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How to Write a Letter About Wearing Jeans to Work
Private companies and government offices are including “casual dress days” with policies addressing what kinds of casual dress are allowed for employees. Because business owners want to present the best possible image, ignoring the need for a dress code could lead to someone wearing saggy or overly tight jeans to work. Even if the employee is not meeting with clients or customers, his appearance may present the wrong impression. In these instances, human resources can remind employees what kinds of jeans are allowable.
Study the dress code policy for both male and female employees, business dress and casual dress. Discuss how the dress code policy affects wearing jeans in the workplace and a “casual day” policy with the human resources manager.
Write a first draft of the letter, focusing specifically on your company’s policy and wearing jeans in the workplace. Include specifically what is not allowed – holes in the jeans, jeans that are too tight, saggy or dirty -- and what is allowable, such as slim fit jeans or jeans with little obvious wear.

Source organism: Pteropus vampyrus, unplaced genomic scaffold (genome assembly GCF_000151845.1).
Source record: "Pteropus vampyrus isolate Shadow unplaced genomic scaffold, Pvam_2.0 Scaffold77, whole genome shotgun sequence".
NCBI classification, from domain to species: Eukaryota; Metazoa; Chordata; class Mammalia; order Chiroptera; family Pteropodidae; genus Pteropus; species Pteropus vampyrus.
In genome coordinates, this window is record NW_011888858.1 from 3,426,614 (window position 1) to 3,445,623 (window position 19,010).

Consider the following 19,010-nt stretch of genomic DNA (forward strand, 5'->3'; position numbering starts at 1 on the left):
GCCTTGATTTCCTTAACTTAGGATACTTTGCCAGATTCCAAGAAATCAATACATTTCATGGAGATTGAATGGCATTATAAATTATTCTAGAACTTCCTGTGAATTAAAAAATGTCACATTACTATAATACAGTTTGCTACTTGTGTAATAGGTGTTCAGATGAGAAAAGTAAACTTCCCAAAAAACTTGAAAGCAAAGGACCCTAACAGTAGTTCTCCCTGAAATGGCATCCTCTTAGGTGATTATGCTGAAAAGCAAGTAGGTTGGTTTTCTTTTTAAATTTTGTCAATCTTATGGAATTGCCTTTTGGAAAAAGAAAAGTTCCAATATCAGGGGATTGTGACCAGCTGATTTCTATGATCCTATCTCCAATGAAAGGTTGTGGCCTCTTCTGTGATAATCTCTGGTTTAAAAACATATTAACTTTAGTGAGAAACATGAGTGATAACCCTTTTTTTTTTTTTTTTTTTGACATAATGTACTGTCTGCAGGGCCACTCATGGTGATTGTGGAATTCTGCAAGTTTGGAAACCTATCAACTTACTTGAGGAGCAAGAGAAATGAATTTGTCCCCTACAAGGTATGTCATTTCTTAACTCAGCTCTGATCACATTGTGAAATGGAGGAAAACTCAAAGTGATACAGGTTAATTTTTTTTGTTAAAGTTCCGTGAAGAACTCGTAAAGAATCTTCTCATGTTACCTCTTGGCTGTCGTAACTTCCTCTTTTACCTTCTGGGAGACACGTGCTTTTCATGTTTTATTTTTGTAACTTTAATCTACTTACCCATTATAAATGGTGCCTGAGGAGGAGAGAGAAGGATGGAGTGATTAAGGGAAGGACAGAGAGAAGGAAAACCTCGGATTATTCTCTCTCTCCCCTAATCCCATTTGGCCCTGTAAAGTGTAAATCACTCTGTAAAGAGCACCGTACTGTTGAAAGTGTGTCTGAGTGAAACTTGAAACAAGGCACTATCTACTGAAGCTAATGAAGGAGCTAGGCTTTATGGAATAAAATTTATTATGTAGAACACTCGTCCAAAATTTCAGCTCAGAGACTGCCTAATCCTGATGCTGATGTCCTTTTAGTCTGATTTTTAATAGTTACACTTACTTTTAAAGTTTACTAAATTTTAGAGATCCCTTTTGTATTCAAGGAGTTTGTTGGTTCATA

Quote the section of the dress code policy directly in your letter. A sample section might say, “For casual dress days, our dress code allows nice jeans, slim fit jeans or khakis . ...Company policy does not allow jeans with rips, dirty jeans, jeans that sag or jeans that are too tight.”
Include the section number of the dress code policy that dictates the kinds of casual wear and jeans employees can wear to work.
Discuss your draft letter with the human resources manager and agree on any changes. Rewrite the letter, including the specified changes, and get signatures from the appropriate company managers (human resources manager and chief executive officer).
Genevieve Van Wyden began writing in 2007. She has written for “Tu Revista Latina” and owns three blogs. She has worked as a CPS social worker, gaining experience in the mental-health system. Van Wyden earned her Bachelor of Arts in journalism from New Mexico State University in 2006.